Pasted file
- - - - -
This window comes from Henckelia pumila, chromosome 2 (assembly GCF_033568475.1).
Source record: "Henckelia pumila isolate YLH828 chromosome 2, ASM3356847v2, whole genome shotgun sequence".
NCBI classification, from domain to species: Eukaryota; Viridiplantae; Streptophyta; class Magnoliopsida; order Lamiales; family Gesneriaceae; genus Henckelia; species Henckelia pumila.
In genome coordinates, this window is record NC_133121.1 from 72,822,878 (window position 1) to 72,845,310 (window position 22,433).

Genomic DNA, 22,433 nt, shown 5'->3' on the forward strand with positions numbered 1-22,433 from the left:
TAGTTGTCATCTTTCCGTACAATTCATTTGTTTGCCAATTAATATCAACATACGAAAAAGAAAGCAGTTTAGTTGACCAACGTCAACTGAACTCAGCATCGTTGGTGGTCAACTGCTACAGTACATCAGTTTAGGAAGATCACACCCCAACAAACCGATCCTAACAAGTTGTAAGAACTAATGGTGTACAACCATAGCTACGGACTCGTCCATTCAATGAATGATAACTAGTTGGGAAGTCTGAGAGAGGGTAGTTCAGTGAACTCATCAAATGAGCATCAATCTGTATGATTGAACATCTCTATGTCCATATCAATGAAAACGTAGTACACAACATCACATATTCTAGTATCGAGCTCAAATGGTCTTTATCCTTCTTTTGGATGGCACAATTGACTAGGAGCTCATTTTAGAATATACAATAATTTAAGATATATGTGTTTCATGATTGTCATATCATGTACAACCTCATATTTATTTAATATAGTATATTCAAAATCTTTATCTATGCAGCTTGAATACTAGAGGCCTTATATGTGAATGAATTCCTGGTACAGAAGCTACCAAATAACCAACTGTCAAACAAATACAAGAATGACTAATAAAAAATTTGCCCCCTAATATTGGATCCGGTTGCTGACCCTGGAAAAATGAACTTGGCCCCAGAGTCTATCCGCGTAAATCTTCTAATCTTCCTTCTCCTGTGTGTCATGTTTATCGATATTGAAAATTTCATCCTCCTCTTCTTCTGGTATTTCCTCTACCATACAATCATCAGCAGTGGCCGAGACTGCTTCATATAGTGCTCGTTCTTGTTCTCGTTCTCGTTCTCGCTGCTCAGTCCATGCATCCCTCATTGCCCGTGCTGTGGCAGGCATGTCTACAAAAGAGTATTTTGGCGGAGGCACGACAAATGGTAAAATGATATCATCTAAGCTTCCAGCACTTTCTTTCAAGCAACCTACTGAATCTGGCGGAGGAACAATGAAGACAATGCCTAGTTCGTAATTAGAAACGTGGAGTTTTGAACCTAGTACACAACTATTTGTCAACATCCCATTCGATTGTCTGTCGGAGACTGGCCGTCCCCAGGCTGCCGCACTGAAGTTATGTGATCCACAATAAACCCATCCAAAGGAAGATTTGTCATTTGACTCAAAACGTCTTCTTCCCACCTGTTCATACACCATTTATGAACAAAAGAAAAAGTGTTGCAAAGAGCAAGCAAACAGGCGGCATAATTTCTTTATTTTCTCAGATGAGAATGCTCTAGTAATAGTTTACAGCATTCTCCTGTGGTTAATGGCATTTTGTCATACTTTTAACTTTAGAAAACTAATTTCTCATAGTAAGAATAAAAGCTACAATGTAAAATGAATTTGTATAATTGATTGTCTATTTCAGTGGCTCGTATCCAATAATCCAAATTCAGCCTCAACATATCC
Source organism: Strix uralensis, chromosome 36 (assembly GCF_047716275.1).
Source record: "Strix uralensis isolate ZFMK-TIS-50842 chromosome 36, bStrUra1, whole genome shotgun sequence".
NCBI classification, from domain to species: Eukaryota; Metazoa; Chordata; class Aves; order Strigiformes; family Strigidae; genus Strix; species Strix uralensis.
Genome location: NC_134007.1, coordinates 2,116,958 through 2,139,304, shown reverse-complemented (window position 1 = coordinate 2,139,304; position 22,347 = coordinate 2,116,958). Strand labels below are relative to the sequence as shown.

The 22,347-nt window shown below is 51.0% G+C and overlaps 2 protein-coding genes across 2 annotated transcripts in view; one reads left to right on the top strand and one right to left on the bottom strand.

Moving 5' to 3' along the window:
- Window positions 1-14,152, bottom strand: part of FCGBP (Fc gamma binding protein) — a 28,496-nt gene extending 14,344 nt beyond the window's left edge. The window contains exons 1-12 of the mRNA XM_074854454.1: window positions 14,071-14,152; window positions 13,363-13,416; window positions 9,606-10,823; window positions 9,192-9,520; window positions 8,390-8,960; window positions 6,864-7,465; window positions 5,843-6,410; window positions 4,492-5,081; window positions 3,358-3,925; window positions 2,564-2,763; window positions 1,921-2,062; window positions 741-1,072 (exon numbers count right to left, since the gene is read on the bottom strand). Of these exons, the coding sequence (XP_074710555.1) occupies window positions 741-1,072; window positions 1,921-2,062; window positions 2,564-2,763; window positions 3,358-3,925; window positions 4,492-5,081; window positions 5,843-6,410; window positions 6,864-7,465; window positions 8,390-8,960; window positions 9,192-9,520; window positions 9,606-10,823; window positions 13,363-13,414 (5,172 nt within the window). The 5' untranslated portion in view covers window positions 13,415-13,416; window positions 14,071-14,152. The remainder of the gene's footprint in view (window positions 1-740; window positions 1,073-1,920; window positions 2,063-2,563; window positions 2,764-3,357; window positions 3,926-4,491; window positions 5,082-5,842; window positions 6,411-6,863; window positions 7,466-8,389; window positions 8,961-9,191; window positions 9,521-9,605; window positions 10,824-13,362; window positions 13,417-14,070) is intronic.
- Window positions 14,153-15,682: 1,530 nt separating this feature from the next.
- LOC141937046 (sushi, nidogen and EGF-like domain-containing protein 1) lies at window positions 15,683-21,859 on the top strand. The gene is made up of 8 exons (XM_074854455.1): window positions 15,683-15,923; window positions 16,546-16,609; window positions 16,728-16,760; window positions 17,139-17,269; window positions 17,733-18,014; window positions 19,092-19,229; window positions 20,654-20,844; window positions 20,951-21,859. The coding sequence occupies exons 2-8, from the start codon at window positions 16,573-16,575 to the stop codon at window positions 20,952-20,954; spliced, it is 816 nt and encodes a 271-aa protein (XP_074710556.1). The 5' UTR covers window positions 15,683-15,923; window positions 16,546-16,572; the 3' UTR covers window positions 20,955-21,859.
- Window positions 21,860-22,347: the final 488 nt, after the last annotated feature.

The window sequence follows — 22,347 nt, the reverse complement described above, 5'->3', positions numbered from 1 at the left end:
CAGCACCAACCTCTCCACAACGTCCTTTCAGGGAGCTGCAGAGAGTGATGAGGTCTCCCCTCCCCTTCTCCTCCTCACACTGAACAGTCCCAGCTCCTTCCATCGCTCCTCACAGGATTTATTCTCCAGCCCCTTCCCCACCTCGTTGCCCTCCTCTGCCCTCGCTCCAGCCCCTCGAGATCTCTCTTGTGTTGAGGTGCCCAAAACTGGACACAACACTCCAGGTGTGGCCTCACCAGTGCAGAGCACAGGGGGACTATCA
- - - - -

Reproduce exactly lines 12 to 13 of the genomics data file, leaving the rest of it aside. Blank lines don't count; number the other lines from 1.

Moving 5' to 3' along the window:
- Window positions 1-14,152, bottom strand: part of FCGBP (Fc gamma binding protein) — a 28,496-nt gene extending 14,344 nt beyond the window's left edge. The window contains exons 1-12 of the mRNA XM_074854454.1: window positions 14,071-14,152; window positions 13,363-13,416; window positions 9,606-10,823; window positions 9,192-9,520; window positions 8,390-8,960; window positions 6,864-7,465; window positions 5,843-6,410; window positions 4,492-5,081; window positions 3,358-3,925; window positions 2,564-2,763; window positions 1,921-2,062; window positions 741-1,072 (exon numbers count right to left, since the gene is read on the bottom strand). Of these exons, the coding sequence (XP_074710555.1) occupies window positions 741-1,072; window positions 1,921-2,062; window positions 2,564-2,763; window positions 3,358-3,925; window positions 4,492-5,081; window positions 5,843-6,410; window positions 6,864-7,465; window positions 8,390-8,960; window positions 9,192-9,520; window positions 9,606-10,823; window positions 13,363-13,414 (5,172 nt within the window). The 5' untranslated portion in view covers window positions 13,415-13,416; window positions 14,071-14,152. The remainder of the gene's footprint in view (window positions 1-740; window positions 1,073-1,920; window positions 2,063-2,563; window positions 2,764-3,357; window positions 3,926-4,491; window positions 5,082-5,842; window positions 6,411-6,863; window positions 7,466-8,389; window positions 8,961-9,191; window positions 9,521-9,605; window positions 10,824-13,362; window positions 13,417-14,070) is intronic.